'Annie': Theater Review
The much-loved musical returns to the London stage with comedian Miranda Hart as Miss Hannigan, joining an already seasoned cast from the 2011 tour.
Aside from some key cast changes, the latest revival of Annie, which just opened in London, is by all accounts virtually the same production that premiered at the West Yorkshire Playhouse in 2011 before touring the U.K. Yet it’s a testament to director Nikolai Foster, his crew and the whole ensemble’s energy and commitment that this enduring musical feels as fresh now as it did back when it debuted on Broadway in 1977, let alone six years ago.
With a score by composer Charles Strouse and lyricist Martin Charnin featuring the fiendishly viral likes of "Maybe," "Tomorrow" and "It's a Hard Knock Life"; a perky book by Thomas Meehan that honors the original comic strip's generosity of spirit; snap-pop choreography by Nick Winston; comedian Miranda Hart giving it her blowsy best as the dipsomaniac villain Miss Hannigan; and a terrific cohort of stage-school trained pre-teens and tots singing their lungs out — honestly, what’s not to like? Especially since the whole thing rattles along at an impressive clip in just two-and-a-half hours, including intermission. Booked into the Piccadilly Theatre through early January, the show is likely to see the sun coming out on many tomorrows even beyond that.
Although Annie remains a highly improbable modern fairy tale, given that it’s about a ginger-haired 11-year-old (played on press night by an impish Ruby Stokes) adopted by a gruff but kindly billionaire (Alex Bourne, returning to the role from the U.K. tour), the material has always had a very dark edge, which is true of all the best fairy tales. After all, the protagonist is an orphan, abused at least psychologically and exploited by institution boss Miss Hannigan. The story is set in 1933, at the height of the Great Depression. The shanty town or "Hooverville" that Annie visits after she runs away is populated by starving people dispossessed by political and economic forces far beyond their control.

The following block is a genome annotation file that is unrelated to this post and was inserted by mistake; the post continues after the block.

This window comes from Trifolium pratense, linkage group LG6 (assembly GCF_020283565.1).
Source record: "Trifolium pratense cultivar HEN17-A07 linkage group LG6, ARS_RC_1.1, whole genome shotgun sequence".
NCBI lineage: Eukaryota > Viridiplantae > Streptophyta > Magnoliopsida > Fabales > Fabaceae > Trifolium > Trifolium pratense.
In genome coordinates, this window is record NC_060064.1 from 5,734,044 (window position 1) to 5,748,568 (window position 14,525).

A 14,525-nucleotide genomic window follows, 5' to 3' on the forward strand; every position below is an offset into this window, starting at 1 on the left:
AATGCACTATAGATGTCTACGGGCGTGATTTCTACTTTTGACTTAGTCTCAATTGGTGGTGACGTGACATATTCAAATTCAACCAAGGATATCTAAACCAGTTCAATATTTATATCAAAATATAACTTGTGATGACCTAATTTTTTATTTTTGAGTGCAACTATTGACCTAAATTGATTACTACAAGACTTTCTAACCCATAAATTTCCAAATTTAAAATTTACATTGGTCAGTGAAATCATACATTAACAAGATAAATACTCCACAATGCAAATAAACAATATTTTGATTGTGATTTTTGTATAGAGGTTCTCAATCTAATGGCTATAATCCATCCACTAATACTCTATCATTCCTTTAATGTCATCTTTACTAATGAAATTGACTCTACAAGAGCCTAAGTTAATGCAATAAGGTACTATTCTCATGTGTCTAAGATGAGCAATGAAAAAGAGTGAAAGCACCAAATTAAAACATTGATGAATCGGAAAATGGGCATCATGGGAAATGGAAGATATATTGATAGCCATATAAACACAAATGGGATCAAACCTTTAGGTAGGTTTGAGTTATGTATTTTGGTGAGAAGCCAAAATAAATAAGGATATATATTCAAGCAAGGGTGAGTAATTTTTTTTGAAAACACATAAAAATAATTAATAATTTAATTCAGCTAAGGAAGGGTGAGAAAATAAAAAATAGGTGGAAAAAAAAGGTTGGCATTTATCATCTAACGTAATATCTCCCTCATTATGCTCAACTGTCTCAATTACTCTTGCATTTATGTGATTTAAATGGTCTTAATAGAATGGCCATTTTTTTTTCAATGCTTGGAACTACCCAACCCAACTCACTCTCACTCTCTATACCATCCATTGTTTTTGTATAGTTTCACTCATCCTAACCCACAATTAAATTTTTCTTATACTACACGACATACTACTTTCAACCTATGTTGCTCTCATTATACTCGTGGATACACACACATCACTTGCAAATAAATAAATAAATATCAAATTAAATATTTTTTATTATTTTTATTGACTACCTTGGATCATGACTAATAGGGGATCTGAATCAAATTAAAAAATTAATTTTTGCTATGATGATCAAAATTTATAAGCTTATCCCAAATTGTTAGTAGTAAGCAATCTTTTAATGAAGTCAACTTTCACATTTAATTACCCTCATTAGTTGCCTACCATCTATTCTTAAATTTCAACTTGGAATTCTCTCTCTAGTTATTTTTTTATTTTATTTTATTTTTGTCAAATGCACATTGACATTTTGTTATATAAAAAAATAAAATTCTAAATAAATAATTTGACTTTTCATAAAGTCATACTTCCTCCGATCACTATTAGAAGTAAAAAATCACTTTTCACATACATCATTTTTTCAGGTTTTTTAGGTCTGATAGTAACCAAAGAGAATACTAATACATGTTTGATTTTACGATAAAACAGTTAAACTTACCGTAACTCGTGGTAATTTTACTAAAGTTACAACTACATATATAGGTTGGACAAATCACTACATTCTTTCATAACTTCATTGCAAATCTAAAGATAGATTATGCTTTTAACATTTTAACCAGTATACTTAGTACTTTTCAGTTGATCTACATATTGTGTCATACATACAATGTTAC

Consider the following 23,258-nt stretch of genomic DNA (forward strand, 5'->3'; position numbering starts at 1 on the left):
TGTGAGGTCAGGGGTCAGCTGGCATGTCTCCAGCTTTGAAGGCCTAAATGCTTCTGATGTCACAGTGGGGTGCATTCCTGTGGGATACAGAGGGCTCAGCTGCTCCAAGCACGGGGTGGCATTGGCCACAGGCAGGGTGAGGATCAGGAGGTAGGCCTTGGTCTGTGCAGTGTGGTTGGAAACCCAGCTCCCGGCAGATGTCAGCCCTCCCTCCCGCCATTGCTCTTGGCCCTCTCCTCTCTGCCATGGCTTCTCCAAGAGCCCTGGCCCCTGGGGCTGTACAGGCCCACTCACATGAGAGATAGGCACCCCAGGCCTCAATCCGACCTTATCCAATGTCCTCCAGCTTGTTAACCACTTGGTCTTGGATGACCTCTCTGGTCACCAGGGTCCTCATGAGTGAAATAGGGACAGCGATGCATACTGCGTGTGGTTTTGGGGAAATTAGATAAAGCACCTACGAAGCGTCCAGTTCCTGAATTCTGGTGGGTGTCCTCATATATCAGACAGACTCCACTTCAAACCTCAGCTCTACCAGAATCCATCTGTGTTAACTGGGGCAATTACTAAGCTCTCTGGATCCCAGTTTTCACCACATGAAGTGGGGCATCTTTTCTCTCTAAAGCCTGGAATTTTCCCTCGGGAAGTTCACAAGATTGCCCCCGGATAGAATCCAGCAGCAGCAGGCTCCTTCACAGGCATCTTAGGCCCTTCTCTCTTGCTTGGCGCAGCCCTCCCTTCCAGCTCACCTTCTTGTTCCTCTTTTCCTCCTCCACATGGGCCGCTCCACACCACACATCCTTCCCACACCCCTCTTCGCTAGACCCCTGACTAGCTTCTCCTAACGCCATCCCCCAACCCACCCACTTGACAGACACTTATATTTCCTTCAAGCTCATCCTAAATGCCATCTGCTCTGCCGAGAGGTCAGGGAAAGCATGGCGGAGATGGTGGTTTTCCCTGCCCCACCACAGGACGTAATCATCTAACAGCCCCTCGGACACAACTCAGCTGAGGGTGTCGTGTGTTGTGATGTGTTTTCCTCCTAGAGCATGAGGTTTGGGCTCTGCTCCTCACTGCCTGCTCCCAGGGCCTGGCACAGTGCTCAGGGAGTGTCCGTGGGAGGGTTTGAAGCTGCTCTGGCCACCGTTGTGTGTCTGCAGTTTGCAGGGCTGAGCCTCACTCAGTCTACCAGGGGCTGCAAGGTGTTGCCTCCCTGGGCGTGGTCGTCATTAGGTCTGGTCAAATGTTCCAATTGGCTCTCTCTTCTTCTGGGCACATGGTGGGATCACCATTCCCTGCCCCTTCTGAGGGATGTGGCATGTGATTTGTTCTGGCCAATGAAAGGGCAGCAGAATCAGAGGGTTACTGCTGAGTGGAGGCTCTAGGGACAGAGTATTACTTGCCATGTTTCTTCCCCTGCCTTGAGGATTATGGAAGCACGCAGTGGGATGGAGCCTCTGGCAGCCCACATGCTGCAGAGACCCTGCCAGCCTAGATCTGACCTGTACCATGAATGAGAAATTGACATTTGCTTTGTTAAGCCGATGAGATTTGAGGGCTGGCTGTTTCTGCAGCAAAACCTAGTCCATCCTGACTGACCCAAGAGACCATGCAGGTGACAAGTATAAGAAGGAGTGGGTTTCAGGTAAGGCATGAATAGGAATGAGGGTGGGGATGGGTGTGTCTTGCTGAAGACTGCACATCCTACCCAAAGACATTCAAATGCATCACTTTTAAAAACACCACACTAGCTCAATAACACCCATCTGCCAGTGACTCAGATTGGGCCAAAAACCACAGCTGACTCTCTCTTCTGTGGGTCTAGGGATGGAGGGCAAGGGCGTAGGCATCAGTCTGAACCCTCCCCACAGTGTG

That surely struck a chord in 1977, in the wake of the recent recession and energy crisis, and it must have been especially, painfully resonant back in 2011 after the 2008 economic crisis from which we're still recovering today. With its broad awnings, Denman Street, where the Piccadilly Theatre is located, continues to attract homeless people seeking shelter from the London drizzle, as it has done for many years. So audiences need only to open the door, literally, to see a similar kind of suffering.
As depicted in the show, the year 1933 was also when President Franklin D. Roosevelt implemented the New Deal to get the country working again. (The musical's grasp of history is a little shaky given the Christmas time frame; in real life, FDR had gotten things going months earlier in his first, historic 100 days in office.) So just as it's hard not to be struck by the parallels to poverty in the world today, it's equally difficult not to note the contrast between the show's innately good, intelligent and visionary president (played here by Russell Wilcox), a masterful bipartisan unifier who listens to his "Brain Trust" and the wisdom of optimistic little girls, and the real-world American president in power right now.